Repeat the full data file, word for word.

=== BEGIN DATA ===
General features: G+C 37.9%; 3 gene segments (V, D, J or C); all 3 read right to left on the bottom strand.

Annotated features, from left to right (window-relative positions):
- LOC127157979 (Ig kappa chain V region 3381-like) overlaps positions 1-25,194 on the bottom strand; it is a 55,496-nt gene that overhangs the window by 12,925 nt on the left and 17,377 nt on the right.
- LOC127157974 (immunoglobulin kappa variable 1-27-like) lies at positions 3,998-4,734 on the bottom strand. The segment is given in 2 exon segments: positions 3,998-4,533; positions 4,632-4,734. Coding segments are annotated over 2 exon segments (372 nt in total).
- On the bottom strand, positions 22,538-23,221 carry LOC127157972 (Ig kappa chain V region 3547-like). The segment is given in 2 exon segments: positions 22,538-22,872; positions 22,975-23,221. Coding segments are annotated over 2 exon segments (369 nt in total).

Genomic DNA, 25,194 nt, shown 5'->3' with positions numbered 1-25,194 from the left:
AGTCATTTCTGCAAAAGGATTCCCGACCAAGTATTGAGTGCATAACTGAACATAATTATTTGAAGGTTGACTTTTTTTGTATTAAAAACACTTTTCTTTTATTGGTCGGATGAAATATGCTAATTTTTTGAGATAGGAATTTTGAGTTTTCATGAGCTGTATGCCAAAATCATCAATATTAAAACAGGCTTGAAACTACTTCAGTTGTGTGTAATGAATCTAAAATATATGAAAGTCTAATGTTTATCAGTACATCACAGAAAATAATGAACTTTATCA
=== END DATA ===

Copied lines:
General features: G+C 37.9%; 3 gene segments (V, D, J or C); all 3 read right to left on the bottom strand.

Annotated features, from left to right (window-relative positions):
- LOC127157979 (Ig kappa chain V region 3381-like) overlaps positions 1-25,194 on the bottom strand; it is a 55,496-nt gene that overhangs the window by 12,925 nt on the left and 17,377 nt on the right.
- LOC127157974 (immunoglobulin kappa variable 1-27-like) lies at positions 3,998-4,734 on the bottom strand. The segment is given in 2 exon segments: positions 3,998-4,533; positions 4,632-4,734. Coding segments are annotated over 2 exon segments (372 nt in total).
- On the bottom strand, positions 22,538-23,221 carry LOC127157972 (Ig kappa chain V region 3547-like). The segment is given in 2 exon segments: positions 22,538-22,872; positions 22,975-23,221. Coding segments are annotated over 2 exon segments (369 nt in total).

Genomic DNA, 25,194 nt, shown 5'->3' with positions numbered 1-25,194 from the left:
AGTCATTTCTGCAAAAGGATTCCCGACCAAGTATTGAGTGCATAACTGAACATAATTATTTGAAGGTTGACTTTTTTTGTATTAAAAACACTTTTCTTTTATTGGTCGGATGAAATATGCTAATTTTTTGAGATAGGAATTTTGAGTTTTCATGAGCTGTATGCCAAAATCATCAATATTAAAACAGGCTTGAAACTACTTCAGTTGTGTGTAATGAATCTAAAATATATGAAAGTCTAATGTTTATCAGTACATCACAGAAAATAATGAACTTTATCA